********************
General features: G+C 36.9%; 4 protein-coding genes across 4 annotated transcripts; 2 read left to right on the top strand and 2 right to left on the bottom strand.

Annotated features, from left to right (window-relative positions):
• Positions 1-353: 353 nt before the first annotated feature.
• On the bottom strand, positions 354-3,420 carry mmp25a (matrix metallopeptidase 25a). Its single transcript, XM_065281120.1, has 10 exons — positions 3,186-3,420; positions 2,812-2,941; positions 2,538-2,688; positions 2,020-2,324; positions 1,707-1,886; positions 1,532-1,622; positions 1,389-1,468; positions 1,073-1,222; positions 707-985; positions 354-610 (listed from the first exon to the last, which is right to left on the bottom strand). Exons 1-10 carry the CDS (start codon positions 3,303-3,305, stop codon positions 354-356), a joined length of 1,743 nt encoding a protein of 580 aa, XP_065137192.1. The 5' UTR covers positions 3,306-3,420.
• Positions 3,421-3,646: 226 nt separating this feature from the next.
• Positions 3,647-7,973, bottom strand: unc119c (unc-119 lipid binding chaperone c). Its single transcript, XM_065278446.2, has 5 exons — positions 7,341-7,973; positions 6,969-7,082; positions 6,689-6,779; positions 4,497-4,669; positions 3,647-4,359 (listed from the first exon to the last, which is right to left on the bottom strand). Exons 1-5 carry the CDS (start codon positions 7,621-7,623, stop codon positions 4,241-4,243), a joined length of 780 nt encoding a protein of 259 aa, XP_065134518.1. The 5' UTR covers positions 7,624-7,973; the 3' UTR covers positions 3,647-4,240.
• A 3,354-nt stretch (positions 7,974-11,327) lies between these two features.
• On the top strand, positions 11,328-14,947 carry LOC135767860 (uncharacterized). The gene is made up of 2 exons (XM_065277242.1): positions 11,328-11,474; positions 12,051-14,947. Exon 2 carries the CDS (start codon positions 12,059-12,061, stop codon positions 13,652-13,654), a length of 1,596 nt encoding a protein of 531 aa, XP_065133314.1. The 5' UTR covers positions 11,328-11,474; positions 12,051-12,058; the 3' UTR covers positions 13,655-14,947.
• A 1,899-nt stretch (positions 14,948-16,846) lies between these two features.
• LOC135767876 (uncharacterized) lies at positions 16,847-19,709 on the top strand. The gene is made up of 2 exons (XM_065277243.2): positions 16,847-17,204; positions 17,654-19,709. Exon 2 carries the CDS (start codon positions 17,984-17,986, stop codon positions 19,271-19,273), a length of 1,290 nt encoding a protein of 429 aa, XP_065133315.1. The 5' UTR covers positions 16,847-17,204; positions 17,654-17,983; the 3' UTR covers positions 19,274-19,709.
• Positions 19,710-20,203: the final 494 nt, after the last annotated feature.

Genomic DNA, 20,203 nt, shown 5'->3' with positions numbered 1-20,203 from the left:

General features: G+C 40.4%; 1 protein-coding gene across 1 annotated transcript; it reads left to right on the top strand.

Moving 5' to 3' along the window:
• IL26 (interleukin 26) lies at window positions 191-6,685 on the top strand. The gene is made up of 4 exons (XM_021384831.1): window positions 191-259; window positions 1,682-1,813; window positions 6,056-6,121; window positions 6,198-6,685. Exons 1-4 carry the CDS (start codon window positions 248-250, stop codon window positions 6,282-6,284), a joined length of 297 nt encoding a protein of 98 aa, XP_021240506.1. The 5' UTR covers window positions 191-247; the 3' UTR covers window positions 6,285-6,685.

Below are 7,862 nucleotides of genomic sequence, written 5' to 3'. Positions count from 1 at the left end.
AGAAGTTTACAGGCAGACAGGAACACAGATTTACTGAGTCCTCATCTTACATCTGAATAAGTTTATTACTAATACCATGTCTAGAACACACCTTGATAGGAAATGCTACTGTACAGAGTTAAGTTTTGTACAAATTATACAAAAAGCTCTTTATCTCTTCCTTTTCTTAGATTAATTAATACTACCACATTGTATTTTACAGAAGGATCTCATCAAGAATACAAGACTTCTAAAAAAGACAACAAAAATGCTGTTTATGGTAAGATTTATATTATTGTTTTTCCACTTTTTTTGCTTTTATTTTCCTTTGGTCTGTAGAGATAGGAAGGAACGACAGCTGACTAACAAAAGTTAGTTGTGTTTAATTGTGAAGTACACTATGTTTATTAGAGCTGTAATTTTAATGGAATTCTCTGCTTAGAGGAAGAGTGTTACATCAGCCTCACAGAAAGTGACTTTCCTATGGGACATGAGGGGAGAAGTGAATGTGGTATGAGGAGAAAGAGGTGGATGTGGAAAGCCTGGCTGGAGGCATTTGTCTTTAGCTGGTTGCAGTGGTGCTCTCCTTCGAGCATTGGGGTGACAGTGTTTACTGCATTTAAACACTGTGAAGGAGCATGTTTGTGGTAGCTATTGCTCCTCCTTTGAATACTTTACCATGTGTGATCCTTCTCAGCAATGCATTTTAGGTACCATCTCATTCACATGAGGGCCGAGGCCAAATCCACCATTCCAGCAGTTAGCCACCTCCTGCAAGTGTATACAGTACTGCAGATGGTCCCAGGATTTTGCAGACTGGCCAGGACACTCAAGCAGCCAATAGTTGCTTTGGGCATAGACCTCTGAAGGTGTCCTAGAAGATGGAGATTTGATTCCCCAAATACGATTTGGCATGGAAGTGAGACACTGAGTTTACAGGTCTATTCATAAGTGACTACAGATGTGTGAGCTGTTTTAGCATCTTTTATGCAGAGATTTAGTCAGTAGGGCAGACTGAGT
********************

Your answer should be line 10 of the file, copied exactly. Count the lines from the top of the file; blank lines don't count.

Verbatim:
• LOC135767876 (uncharacterized) lies at positions 16,847-19,709 on the top strand. The gene is made up of 2 exons (XM_065277243.2): positions 16,847-17,204; positions 17,654-19,709. Exon 2 carries the CDS (start codon positions 17,984-17,986, stop codon positions 19,271-19,273), a length of 1,290 nt encoding a protein of 429 aa, XP_065133315.1. The 5' UTR covers positions 16,847-17,204; positions 17,654-17,983; the 3' UTR covers positions 19,274-19,709.